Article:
Recovered tombstone gives L.A. a chance to honor a piece of its past: The headstone for the grave of abolitionist John Brown’s son was missing for 10 years. Recently it was found, but the grave is on private land. Now what?
Before I started on this story, I had no idea that Southern California had a Civil War past, much less what it might be. Moreover, I was startled to hear that Pasadena had any part in the fight for racial equality.
Last sentence of that graf:
Photo: Artist Ian White found the long-missing gravestone of abolitionist John Brown’s son Owen, who moved to the Pasadena area in the 1800s. The stone had disappeared 10 years ago amid a legal battle over giving the public a way to visit his Altadena ridge-top burial site. Credit: Gary Friedman / Los Angeles Times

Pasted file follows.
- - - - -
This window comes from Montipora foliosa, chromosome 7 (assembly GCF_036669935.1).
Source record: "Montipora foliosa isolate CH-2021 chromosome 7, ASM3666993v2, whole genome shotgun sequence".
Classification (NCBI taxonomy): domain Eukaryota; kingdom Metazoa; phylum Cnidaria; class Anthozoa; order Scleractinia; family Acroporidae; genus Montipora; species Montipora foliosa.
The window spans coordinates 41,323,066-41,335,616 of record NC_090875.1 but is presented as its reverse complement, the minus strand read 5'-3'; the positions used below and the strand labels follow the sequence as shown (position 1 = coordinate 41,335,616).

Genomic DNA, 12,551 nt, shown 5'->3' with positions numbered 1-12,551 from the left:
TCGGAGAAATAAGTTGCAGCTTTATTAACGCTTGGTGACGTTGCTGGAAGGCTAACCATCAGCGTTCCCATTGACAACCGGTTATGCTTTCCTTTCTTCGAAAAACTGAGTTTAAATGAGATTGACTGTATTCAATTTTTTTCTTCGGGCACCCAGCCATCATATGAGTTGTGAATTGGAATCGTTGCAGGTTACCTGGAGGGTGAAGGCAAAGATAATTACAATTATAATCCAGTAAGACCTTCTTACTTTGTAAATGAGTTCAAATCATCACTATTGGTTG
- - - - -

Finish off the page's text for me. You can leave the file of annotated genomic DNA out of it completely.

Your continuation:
“So I leave Union Station, get on the Gold Line and am gazing out the window when an LA County Sheriff’s deputy asks me for my ticket. I dig for my Metro Day Pass in the usual chaos of my bag. He barks at me to “keep looking” then says, “give me your driver’s license,” which I do immediately. I find the receipt for the pass that indicated the date and time I bought it. I show it to the deputy, who gestures impatiently for me to follow him off the train. “That’s not good enough; you can show it in court.” I’m not eager to go to court or pay a fine: “Wait, please don’t cite me. I can find the pass; I know I have it.” “You’ll have a much worse day if you don’t get off right now,” he shouts, and I get right off. As I exit, I hear the crackle of a two-way radio. Sheriff’s deputies immediately surround me — brown uniforms loom over me, blocking the view of the 4 p.m. rush of passengers swirling around the station. I start to look for my pass, but a female deputy orders, “Get up, put your hands there.” “What, you are going to search me?” The words fly out before I can think, but I immediately put my arms on the pillar. She searches me, shoving her hands roughly around my body, my breasts, around my waist and down under my underwear. I’ve never been patted down before, other than at the airport, and never this aggressively. Instinctively, I react to her hands jerking around my body, poking and grabbing. “Stop — you’re hurting me,” I cry and pull to the side. Within a second, she bounces my head — SLAM, SLAM, SLAM — against the pillar, simultaneously snapping handcuffs behind my back. I both hear and feel a loud crunch — impact of bone hitting hard surface. For a moment, I genuinely think I’m just having a bad dream.”